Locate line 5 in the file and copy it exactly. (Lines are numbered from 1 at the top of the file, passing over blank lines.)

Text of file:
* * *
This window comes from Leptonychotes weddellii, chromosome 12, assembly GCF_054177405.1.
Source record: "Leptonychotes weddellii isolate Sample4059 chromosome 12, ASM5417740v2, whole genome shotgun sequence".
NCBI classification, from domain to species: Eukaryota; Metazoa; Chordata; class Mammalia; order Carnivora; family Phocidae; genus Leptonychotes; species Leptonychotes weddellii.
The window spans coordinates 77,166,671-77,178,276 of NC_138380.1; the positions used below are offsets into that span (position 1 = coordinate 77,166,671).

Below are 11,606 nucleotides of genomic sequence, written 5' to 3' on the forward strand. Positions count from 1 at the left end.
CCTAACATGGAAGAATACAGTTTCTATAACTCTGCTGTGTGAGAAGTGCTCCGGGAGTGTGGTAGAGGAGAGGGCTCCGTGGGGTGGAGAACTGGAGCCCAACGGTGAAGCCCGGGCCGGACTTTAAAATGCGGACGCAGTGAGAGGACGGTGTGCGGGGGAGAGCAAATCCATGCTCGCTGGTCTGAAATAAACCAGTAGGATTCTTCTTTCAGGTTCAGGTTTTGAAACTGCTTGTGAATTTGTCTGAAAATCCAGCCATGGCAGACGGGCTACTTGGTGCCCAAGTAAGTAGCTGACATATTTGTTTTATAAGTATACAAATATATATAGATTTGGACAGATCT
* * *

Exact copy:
Below are 11,606 nucleotides of genomic sequence, written 5' to 3' on the forward strand. Positions count from 1 at the left end.